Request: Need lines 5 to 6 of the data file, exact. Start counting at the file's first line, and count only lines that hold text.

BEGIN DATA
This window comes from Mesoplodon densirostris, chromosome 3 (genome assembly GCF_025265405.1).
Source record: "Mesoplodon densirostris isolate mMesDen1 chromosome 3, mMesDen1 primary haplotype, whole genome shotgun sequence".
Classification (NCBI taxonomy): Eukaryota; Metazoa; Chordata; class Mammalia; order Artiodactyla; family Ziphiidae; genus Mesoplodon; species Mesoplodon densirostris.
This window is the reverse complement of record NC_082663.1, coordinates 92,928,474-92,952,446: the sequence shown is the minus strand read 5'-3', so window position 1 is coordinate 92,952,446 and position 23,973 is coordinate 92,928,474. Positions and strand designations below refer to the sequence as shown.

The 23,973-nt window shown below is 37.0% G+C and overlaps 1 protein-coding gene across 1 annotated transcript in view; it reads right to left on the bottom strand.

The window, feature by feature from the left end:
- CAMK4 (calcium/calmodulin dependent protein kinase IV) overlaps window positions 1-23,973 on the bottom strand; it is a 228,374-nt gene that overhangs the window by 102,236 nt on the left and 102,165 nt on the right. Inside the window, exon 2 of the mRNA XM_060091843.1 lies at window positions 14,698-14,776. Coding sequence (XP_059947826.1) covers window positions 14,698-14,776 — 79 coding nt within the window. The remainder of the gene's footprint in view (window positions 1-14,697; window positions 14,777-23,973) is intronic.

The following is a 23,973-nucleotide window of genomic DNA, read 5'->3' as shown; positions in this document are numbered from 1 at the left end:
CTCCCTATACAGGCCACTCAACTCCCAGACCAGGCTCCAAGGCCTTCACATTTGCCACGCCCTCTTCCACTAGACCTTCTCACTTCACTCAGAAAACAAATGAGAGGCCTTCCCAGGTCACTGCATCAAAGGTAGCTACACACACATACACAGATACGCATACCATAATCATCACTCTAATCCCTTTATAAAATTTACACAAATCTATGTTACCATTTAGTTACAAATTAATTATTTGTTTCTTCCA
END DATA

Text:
The 23,973-nt window shown below is 37.0% G+C and overlaps 1 protein-coding gene across 1 annotated transcript in view; it reads right to left on the bottom strand.

The window, feature by feature from the left end: